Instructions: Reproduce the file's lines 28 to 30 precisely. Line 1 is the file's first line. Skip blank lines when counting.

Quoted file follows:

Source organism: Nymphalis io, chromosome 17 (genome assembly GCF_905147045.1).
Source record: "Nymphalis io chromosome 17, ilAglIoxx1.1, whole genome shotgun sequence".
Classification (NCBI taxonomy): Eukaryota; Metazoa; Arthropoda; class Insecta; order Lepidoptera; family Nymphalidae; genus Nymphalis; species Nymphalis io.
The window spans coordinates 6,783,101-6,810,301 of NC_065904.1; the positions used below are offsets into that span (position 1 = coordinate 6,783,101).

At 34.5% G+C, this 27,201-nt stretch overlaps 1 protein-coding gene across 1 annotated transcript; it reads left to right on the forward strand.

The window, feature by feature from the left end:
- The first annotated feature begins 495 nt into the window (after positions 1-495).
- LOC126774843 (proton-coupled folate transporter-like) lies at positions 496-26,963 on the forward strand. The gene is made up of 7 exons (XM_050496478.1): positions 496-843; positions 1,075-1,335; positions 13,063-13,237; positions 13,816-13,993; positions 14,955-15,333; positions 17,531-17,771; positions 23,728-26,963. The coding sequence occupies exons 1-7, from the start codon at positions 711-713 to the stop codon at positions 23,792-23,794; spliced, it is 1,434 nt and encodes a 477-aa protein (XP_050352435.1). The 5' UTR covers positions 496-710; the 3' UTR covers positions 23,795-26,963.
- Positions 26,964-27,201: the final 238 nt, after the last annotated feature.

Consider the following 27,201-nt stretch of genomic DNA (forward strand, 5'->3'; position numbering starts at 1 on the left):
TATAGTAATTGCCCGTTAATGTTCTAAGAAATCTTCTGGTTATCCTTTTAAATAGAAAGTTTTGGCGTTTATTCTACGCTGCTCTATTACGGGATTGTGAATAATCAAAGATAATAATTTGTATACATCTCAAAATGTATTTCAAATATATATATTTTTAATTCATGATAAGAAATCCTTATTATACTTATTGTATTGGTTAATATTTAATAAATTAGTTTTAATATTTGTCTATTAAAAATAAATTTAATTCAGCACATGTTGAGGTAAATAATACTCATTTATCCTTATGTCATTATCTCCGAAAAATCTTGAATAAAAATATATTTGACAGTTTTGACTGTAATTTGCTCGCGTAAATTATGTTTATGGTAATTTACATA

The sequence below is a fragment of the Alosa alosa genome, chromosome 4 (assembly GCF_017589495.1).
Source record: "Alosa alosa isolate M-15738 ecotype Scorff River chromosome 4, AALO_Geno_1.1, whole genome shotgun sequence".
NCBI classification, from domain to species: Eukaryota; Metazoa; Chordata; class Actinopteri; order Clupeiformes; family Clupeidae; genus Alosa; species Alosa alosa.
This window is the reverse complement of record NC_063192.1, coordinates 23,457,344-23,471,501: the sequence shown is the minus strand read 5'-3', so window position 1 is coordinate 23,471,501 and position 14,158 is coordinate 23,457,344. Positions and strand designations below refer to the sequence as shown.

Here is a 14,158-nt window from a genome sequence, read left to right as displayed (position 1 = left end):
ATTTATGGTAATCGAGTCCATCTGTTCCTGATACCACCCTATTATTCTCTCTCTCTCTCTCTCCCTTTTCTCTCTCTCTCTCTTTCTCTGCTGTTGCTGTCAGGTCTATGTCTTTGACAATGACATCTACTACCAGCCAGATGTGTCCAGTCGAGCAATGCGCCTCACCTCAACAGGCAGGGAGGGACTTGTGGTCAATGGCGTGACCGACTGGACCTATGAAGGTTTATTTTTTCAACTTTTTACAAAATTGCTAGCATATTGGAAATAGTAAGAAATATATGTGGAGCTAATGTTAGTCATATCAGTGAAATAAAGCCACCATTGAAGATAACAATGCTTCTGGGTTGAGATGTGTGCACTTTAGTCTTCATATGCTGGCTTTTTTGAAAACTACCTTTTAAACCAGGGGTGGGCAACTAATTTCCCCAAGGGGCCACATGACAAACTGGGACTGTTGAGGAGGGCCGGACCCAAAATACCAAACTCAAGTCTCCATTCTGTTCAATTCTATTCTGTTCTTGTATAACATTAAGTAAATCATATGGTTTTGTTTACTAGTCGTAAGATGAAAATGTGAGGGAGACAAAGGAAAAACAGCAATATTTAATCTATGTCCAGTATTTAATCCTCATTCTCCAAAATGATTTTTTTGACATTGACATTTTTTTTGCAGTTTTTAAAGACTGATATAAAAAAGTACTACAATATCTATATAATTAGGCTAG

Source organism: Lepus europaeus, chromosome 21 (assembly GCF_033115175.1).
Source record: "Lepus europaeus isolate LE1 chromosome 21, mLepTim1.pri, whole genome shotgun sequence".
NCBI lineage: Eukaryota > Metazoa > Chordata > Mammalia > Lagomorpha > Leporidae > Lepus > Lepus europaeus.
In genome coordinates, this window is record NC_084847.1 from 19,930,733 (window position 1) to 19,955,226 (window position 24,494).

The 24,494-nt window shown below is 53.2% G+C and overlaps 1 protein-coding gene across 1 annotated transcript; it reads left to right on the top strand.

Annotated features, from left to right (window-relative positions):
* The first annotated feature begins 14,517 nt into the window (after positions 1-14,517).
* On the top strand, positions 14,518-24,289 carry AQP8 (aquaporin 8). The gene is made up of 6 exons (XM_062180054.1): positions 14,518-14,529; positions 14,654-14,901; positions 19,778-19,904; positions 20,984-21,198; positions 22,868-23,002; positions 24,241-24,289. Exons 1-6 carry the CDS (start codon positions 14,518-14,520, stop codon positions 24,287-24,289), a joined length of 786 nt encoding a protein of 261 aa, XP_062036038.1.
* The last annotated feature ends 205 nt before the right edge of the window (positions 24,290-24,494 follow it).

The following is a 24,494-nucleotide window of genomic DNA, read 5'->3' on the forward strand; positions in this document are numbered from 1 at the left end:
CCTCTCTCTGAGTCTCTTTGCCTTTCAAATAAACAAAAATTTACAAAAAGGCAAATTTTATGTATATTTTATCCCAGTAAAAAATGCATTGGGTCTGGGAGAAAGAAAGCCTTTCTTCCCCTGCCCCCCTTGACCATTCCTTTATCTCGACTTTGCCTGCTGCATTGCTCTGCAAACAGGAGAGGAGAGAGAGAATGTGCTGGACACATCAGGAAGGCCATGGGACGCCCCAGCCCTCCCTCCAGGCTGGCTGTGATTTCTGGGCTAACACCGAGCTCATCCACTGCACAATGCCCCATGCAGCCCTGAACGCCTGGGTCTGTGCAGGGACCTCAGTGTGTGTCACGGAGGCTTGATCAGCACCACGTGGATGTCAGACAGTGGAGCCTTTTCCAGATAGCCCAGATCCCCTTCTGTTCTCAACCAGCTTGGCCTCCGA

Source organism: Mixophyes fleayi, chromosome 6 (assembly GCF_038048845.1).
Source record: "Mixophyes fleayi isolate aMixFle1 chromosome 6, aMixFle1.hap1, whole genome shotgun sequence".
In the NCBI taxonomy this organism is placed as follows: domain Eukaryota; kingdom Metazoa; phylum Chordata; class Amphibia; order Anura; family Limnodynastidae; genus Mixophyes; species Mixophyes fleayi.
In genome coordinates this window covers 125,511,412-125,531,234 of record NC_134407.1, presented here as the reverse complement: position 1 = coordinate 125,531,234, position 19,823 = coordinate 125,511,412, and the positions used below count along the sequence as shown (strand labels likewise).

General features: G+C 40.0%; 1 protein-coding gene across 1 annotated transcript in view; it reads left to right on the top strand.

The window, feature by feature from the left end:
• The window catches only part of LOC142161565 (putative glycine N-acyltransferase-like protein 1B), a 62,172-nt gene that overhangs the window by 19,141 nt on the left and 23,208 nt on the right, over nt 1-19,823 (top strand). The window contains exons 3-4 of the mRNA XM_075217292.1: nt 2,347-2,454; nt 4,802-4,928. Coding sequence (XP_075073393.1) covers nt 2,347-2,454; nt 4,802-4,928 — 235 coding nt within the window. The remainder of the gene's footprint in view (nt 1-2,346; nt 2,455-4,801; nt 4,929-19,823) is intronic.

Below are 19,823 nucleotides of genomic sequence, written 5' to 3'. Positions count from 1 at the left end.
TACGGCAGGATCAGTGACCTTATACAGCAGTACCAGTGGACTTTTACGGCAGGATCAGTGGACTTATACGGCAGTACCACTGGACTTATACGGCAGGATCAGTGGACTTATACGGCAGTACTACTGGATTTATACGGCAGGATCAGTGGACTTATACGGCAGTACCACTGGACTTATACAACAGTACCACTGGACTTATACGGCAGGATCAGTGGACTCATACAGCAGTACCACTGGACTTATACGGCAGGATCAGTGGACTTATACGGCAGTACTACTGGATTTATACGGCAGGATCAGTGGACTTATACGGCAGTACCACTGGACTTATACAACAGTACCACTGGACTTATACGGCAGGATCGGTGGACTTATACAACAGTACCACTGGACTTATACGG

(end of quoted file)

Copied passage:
CCTCTCTCTGAGTCTCTTTGCCTTTCAAATAAACAAAAATTTACAAAAAGGCAAATTTTATGTATATTTTATCCCAGTAAAAAATGCATTGGGTCTGGGAGAAAGAAAGCCTTTCTTCCCCTGCCCCCCTTGACCATTCCTTTATCTCGACTTTGCCTGCTGCATTGCTCTGCAAACAGGAGAGGAGAGAGAGAATGTGCTGGACACATCAGGAAGGCCATGGGACGCCCCAGCCCTCCCTCCAGGCTGGCTGTGATTTCTGGGCTAACACCGAGCTCATCCACTGCACAATGCCCCATGCAGCCCTGAACGCCTGGGTCTGTGCAGGGACCTCAGTGTGTGTCACGGAGGCTTGATCAGCACCACGTGGATGTCAGACAGTGGAGCCTTTTCCAGATAGCCCAGATCCCCTTCTGTTCTCAACCAGCTTGGCCTCCGA

Source organism: Mixophyes fleayi, chromosome 6 (assembly GCF_038048845.1).
Source record: "Mixophyes fleayi isolate aMixFle1 chromosome 6, aMixFle1.hap1, whole genome shotgun sequence".